NEVER correct unless willing to work alongside the young Christian to help him or her reach maturity. If unwilling to partner with that immature believer, then find others who will and leave the correction to them.

Remember that if a young Christian is truly walking with the Lord, then God will not fail to complete His work, no matter how rough things appear at the moment.

And remember: You and I started out rough, too.

Did I mention to always lead with love?

The world is full of beat downs of people who don’t quite have it right. We live in merciless times among smug people who think they know it all.

But that can never be the Church of Jesus Christ. If anything, our love and mercy should always go out to the tenderest among us.

15 thoughts on “Beating Down the Newbies

  1. Excellent post! The older I get, the more I know that I still only know in part! That’s become my favorite phrase recently! Was blessed reading this! Thanks!

    • Karin, We all see darkly, which means we are bound to be mistaken in at least one area of our belief. Why this does not make us more humble is one of the sad outcomes of our outsized trust in our own rightness.

  2. Wow and Amen! I needed to read this today. Thanks!

    It would be great if we would also stop approaching doctrinal differences with newbies or oldies with a Smackdown attitude. We’ve got to stop biting and devouring one another, before we’re all consumed.

    • Laurie,

      There’s a right way to correct people and a wrong way. Too often we come at it from a position of superiority rather than from love and humility. I think the Lord would have that we not respond at all or let someone else do it if we can be living and humble—and in the right season.

  3. Wow, thank you.
    As a person who is wrapping up a ministry position due to burnout, frustration, and in need of spiritual refreshment I find this post both timely and soothing.

    Blessings to you, brother!

  4. Dan: “I don’t read as many Christian blogs as I used to because I got tired of the smackdowns.”

    Dan, I have already touched on a matter related to what you’re discussing here. I called it the Bloke Katzbalger Thesis. It’s a little long, but its upshot is that the problem has always existed, just that the Internet has amplified it to a much higher decibel level.

  5. Pingback: Grace and Discipleship « the night sky
  6. Sonya

    Very nice. I recently have started attending a EPC church which I absolutely love and just last night at a bible study we were talking about this very thing.

    I could actually ‘breath’ there and self disclose about some of my past churches over the 30 years and you know what…? There were some who could identify. I was near tears !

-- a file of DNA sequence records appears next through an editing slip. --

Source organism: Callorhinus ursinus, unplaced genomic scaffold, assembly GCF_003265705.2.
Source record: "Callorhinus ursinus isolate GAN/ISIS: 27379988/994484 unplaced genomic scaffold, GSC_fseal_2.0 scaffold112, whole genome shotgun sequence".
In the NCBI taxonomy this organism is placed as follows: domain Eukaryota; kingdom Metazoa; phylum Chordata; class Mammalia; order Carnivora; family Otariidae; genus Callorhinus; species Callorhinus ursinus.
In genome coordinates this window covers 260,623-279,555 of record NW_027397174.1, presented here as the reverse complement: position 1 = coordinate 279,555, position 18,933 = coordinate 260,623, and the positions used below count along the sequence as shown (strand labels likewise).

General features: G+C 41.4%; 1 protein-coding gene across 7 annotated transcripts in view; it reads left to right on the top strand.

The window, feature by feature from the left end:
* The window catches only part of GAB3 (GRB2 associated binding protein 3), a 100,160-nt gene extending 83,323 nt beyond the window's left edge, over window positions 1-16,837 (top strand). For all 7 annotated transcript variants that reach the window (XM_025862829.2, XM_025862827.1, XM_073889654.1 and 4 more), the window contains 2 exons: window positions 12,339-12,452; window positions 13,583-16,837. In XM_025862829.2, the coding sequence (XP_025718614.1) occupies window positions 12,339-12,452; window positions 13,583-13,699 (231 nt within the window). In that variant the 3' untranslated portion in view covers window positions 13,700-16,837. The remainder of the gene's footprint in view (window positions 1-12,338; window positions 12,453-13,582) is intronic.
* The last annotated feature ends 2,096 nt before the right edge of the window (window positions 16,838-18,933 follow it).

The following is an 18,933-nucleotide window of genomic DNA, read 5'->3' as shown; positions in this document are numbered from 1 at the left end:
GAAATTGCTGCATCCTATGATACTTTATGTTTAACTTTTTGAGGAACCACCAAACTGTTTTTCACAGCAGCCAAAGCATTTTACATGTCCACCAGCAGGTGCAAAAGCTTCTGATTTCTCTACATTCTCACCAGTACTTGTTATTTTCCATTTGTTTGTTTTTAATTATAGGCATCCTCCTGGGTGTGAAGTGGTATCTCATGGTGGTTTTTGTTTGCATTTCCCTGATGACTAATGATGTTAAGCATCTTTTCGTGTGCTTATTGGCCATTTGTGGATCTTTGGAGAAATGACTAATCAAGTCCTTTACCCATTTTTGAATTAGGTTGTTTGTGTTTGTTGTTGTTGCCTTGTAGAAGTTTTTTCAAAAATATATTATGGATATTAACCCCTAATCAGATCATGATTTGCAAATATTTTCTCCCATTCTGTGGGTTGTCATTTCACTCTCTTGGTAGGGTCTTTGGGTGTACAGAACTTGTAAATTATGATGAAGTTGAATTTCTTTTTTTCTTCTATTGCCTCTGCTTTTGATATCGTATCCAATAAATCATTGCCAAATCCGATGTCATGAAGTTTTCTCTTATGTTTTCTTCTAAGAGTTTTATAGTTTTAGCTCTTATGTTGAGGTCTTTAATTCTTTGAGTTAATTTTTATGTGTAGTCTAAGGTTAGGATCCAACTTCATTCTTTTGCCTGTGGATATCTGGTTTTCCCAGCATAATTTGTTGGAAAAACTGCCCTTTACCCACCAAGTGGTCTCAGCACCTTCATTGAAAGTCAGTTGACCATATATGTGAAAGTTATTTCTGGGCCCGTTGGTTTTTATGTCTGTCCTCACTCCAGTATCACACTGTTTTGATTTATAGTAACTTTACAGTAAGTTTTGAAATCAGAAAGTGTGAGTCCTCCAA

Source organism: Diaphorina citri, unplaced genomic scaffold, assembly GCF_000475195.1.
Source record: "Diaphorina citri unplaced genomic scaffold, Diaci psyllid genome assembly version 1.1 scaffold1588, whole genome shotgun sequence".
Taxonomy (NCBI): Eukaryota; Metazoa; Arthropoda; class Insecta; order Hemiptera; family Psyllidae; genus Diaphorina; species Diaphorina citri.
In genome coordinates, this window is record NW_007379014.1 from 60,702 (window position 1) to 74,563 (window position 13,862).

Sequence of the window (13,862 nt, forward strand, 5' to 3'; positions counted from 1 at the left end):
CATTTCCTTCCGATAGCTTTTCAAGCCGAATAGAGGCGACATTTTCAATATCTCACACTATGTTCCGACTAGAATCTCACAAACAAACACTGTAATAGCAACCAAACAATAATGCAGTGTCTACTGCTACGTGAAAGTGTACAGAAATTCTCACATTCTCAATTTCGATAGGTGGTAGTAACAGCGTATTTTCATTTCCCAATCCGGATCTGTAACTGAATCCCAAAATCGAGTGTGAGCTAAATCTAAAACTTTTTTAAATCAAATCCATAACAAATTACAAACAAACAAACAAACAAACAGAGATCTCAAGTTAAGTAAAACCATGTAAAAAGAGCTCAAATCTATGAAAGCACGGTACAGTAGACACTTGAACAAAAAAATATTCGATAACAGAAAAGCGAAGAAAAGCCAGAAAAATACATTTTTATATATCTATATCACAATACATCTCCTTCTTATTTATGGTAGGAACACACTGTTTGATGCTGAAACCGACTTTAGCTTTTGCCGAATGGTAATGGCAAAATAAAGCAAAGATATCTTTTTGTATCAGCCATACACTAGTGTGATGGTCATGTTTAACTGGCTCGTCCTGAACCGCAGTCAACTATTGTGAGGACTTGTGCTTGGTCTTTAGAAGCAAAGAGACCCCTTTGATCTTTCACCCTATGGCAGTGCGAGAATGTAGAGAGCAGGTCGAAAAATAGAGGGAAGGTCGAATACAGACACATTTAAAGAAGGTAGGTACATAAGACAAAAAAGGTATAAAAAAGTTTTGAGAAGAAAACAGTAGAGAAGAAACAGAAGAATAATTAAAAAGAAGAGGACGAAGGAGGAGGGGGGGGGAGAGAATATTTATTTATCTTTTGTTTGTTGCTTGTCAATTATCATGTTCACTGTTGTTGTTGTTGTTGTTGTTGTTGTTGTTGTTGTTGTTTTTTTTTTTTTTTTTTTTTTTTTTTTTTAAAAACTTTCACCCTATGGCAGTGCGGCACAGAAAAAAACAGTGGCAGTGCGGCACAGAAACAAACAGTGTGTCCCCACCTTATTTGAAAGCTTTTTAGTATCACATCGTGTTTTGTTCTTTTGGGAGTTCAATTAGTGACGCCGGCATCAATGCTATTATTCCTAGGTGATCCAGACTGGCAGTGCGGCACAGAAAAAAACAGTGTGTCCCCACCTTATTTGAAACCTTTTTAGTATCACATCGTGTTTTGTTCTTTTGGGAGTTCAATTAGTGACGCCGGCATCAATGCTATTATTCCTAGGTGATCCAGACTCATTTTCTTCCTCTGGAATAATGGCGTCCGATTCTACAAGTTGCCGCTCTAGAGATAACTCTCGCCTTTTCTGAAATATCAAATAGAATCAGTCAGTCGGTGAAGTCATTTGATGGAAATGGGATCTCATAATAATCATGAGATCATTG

I sure don’t want to go back where I came from though. Although my first few years as a christian were very sweet in the early 80’s. One women there was quite ‘ word of faith ‘ (been there done that too.) She is a new christian so am being sensitive ! :>0

  7. Sulan

    I so enjoy your articles — or whatever they are called. It is almost like you take us into this old building — with many locked doors — that are painted with cobwebs because it has been so long since the doors were opened; and what is inside the room discussed, inspected and dissected for truth and for growth — due to fear of bringing it to the light, and facing rejection for our stand.

    Thank you for continuing to be faithful to your calling. I am sure it cannot always be easy — simply because we are human still.

    And Karin, the older I get, and the closer I get to God, the more I know that I see in part.

    May you all be a blessing this day to someone.

    • Thanks, Sulan.

      I guess the best word for what I write is post, as this is the term most people use when referring to writings on blogs.

      I write what I do because of my own brokenness. My sin is ever before me. And my sins are the same ones that most of us have, yet we have a tendency to forget our own and concentrate on the sins of others.

      Getting Christians and their churches to admit to failures is one of the hardest things to do. For too long we have made the Faith and the Church into an edifice propped up by our own innate goodness. This means that acknowledging a need to improve does not come easily; doing so opens us up to introspection and tough questions lacking in easy answers.

      At Cerulean Sanctum, I try to give a voice to people who have an itchy feeling about some of the things they experience but who can’t put that unease into words. I think many times folks find the words hard to come by because they’ve been rebuked for speaking out in the past. Being the square peg in a round hole hurts when the round pegs try to pound you into their shape, regardless of whether their shape is the right one or not.

      This blog isn’t an attempt to create dissent; it’s a voice saying, “Hey, Jesus means everything. We need to model Him in everything, even if that everything means we must reconsider every aspect of how we live.” And for that, I pray that the dialog here helps others deepen in what it truly means to follow Jesus.

  8. Dan, thank you for this post. I discuss Scripture on a couple of Yahoo lists and am feeling very beaten down. The tactics some use to dismiss my points of view are very hurtful, especially considering they come from Christian friends I have known for years and have much history with. I’m a relatively new Christian, do not have any religious qualifications and am searching for better understanding.